Instax Mini



The last time you hear me mention much about my own cameras was over a year ago. I settled with my X2 camera and sort of married her. I’m still using it few times a week for my working material – the daily life stuff. I even used it more than a few occasions during rainy weather. I know it’s got lots of mileage ahead of me.

I want to experience a new way of photography. I’d like to play, I like photography. It’s me. The Instax mini format filled in the gap for me. It’s film, it’s small, the Fuji Instax Mini 90 has got enough reasons for me to explore with. You can visit their official web and see for yourself.

While I’m not here to review camera, I’m taking this as a documentary of how I see myself toward the Instax. My intention to get this camera and 7 packs of film was to really see what I can do with it. I hoped to have tangible photos with my girlfriend. Until I realized I’ve already messed up perhaps 10 films out of 3 packs (30 total) for my personal stuff. The rest were photographs with my girlfriend, and they ended up alright.


I was well informed that the Instax Mini shoots great portraits. I don’t doubt it. But to shoot just about anything except human with the (preferred) portrait orientation all seemed to be a hell of a challenge for me. My framing and distance are totally off. I thought it has a viewfinder and works just like a rangefinder, however it’s more complex than you’d imagine a plastic toy can do. It’s just odd. Ever learn a new language? This is how I feel with it. All begin from zero. The camera does have a landscape mode to extend the focus to infinity which you might thought landscape should not be a problem. I just do not believe it can do anything spectacular with it when the photo size is mini. I still firmly believe it’s just because i’m new to it after only two days of use. Time and travel will educate me the use of it, sooner or later. I already see it replacing my handy cellphone snaps of my personal life photography with my Instax.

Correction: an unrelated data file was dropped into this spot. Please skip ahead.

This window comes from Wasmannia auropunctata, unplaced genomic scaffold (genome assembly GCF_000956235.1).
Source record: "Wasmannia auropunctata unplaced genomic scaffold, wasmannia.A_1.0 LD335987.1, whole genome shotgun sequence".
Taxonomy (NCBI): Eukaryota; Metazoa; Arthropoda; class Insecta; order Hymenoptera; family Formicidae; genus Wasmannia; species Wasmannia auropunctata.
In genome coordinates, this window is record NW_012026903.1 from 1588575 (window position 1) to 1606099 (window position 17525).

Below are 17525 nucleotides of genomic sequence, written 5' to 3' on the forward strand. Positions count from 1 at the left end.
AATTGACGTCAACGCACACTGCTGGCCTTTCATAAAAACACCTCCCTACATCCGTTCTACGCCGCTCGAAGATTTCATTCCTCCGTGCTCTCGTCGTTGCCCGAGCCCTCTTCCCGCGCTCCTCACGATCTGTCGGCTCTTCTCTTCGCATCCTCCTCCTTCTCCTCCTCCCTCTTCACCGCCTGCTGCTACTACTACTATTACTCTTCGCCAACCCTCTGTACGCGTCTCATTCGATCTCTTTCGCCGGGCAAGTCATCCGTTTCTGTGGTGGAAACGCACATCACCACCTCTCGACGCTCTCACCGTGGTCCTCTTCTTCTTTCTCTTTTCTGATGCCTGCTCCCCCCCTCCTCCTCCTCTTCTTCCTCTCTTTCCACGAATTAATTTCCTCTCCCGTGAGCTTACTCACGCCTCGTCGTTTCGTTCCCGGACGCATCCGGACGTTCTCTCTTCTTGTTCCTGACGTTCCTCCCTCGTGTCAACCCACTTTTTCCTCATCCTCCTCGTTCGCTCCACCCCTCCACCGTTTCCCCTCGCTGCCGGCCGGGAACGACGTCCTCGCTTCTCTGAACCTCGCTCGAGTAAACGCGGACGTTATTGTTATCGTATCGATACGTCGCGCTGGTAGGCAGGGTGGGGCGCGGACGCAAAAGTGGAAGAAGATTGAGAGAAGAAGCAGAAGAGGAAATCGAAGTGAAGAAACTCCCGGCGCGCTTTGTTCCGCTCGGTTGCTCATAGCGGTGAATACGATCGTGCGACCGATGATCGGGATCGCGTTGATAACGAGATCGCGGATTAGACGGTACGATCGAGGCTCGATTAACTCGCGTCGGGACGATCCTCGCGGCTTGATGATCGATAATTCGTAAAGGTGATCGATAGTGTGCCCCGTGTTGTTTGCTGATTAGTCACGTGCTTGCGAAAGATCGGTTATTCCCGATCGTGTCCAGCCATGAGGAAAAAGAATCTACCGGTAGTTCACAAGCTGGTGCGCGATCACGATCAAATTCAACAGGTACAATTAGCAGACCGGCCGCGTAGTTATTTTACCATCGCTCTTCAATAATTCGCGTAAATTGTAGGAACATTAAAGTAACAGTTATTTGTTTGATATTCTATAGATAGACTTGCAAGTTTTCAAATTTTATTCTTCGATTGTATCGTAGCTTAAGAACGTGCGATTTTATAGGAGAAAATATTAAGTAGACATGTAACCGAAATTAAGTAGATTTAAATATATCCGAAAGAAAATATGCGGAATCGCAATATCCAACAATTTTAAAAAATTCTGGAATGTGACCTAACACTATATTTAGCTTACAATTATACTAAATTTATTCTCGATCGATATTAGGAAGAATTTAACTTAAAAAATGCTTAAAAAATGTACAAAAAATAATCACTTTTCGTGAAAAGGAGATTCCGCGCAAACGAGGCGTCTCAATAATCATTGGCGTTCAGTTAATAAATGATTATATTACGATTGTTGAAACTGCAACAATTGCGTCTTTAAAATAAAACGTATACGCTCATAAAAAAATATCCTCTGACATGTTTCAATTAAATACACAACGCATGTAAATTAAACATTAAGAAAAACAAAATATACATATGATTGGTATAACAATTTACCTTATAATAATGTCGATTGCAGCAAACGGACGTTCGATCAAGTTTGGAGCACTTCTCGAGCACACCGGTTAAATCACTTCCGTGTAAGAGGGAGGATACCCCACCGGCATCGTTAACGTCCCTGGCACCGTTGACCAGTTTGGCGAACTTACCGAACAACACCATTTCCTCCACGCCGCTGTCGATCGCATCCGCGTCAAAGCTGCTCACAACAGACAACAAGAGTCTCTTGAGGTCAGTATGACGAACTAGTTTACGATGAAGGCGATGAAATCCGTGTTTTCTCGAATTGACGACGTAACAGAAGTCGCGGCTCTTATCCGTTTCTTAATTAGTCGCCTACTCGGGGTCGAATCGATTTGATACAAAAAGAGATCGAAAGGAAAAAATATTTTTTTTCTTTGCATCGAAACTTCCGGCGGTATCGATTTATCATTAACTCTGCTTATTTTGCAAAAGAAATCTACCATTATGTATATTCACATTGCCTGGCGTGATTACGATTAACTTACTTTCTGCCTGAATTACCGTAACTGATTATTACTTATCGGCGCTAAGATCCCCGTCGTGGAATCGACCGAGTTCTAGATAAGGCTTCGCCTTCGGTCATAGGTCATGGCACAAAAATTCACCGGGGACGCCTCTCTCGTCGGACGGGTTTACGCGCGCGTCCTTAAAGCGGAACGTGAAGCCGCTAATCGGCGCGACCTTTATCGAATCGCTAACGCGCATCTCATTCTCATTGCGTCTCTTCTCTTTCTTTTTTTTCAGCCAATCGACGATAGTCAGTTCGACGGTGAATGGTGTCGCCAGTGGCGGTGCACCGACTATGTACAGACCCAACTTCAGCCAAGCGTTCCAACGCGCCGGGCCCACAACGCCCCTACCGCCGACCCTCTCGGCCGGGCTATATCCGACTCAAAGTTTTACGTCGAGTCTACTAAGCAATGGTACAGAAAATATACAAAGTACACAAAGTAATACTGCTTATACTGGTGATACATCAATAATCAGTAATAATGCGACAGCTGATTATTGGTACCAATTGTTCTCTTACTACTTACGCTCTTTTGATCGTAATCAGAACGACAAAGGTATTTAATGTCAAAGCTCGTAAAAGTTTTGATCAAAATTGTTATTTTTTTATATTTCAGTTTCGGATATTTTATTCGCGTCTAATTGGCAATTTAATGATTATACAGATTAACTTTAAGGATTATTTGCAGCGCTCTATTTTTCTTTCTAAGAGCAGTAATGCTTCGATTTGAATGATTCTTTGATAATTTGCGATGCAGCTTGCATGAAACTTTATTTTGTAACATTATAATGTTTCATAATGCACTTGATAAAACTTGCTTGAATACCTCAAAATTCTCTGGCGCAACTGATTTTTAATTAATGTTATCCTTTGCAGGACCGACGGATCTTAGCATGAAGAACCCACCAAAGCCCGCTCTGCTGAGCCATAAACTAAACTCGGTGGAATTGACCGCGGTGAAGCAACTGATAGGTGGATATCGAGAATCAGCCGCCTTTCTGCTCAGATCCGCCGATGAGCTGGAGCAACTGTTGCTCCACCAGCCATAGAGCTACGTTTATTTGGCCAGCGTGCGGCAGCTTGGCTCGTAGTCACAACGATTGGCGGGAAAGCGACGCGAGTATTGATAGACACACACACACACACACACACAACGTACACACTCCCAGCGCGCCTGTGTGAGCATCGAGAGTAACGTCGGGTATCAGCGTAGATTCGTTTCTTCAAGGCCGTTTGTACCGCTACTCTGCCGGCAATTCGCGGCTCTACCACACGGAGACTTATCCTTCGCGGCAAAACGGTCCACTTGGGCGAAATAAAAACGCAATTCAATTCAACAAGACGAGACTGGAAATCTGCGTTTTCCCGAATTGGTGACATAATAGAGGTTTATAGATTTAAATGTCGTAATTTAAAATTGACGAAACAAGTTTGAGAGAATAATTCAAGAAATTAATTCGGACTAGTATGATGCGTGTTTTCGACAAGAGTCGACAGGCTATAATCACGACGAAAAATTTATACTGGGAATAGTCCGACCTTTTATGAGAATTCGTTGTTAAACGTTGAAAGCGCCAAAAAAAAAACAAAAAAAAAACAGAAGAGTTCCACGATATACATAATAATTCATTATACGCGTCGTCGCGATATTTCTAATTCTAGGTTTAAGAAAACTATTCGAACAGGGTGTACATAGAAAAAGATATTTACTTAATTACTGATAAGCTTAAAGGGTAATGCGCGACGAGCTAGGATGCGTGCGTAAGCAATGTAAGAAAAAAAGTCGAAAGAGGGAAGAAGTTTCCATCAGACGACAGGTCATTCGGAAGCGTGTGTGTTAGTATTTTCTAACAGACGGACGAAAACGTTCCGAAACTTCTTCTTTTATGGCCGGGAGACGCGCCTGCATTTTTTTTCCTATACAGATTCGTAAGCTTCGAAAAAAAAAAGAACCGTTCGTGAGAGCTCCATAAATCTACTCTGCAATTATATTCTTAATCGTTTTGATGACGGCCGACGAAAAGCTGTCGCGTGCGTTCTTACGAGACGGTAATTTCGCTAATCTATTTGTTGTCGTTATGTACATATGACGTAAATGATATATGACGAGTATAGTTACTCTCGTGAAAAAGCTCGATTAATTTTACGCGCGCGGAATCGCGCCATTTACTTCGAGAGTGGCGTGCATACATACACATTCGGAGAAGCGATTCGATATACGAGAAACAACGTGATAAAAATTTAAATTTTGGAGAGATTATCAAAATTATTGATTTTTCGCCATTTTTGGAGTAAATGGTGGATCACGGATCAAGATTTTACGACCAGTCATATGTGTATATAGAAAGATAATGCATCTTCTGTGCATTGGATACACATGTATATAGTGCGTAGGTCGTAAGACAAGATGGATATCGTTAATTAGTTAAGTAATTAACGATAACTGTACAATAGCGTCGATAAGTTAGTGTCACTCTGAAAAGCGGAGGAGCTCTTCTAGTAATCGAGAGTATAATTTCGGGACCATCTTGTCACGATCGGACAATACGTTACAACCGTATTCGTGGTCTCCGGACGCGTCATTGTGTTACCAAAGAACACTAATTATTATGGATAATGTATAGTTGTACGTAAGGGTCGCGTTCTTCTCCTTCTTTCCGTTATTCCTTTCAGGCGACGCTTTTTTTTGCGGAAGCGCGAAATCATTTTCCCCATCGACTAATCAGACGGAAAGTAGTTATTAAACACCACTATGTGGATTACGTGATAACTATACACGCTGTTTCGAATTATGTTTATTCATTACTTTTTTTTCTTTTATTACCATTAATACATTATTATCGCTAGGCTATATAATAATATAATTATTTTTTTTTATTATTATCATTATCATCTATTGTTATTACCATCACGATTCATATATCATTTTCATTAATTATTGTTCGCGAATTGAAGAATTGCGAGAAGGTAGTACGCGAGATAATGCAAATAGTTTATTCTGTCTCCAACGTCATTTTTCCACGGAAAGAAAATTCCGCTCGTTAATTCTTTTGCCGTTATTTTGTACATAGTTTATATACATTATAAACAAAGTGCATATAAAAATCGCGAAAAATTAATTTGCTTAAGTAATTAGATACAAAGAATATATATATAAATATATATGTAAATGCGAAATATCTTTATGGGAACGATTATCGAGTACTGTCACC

The limitations do give me hard time. ISO800 film, no delete button, no LCD, cannot magnify photo to see more detail, no pin sharp focus, no editing, not easily shared to online…I’m up for it. 10 films per pack teaches me not to shoot just about anything. There’s the price to pay when missing the shot. I understand the fact that it’s especially a great camera when you have a life companion, family, travel; the personal stuff so to speak. There’re moments you just want to hold them in your hand and share it along. I just do not want my precious moments to be buried in my PC. I guess that’s what the unprinted megapixels can’t give us these days?